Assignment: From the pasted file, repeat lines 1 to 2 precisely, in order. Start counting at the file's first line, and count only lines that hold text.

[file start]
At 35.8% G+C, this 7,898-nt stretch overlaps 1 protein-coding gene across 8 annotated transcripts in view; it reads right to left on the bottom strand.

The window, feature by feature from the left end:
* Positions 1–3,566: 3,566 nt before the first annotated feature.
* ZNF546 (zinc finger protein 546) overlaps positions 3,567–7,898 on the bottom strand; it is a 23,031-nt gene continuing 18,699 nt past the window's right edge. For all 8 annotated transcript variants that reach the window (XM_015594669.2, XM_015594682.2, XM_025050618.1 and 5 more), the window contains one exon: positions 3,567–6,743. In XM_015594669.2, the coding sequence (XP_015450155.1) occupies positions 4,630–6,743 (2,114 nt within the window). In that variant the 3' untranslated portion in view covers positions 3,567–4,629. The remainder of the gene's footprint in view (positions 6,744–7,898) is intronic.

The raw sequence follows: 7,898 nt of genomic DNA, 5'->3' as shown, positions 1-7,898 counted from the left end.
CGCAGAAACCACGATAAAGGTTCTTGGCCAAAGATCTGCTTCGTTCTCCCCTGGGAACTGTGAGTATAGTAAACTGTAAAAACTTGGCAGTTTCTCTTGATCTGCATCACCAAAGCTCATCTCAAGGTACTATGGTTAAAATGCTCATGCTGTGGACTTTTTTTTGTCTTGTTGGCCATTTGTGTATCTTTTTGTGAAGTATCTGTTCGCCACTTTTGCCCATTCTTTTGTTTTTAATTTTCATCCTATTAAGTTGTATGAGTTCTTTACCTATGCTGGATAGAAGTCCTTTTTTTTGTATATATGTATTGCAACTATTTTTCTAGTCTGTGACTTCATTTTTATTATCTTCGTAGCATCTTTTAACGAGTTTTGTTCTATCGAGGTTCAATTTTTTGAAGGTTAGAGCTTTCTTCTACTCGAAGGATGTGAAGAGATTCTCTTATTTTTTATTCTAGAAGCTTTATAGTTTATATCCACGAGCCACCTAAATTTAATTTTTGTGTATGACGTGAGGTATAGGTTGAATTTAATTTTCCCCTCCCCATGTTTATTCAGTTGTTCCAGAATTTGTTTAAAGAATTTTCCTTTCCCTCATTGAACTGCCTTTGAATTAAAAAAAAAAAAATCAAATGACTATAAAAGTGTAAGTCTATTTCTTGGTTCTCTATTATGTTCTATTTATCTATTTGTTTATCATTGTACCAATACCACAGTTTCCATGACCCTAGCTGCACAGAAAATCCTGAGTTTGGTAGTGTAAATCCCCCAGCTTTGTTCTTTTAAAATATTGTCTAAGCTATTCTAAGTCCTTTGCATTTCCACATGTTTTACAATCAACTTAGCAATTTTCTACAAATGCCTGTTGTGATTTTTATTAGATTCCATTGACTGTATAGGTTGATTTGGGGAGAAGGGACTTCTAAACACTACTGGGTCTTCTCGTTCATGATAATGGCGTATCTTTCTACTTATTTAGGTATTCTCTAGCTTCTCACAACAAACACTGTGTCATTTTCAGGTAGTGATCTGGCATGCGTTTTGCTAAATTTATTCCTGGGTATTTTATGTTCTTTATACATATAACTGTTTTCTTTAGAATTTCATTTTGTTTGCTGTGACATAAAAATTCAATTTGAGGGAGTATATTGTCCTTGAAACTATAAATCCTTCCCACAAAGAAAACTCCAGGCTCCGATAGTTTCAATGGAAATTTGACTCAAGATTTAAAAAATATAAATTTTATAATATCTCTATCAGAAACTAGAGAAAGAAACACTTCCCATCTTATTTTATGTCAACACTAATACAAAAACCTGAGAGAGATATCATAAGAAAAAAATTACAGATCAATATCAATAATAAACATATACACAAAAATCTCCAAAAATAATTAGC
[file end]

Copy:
At 35.8% G+C, this 7,898-nt stretch overlaps 1 protein-coding gene across 8 annotated transcripts in view; it reads right to left on the bottom strand.

The window, feature by feature from the left end: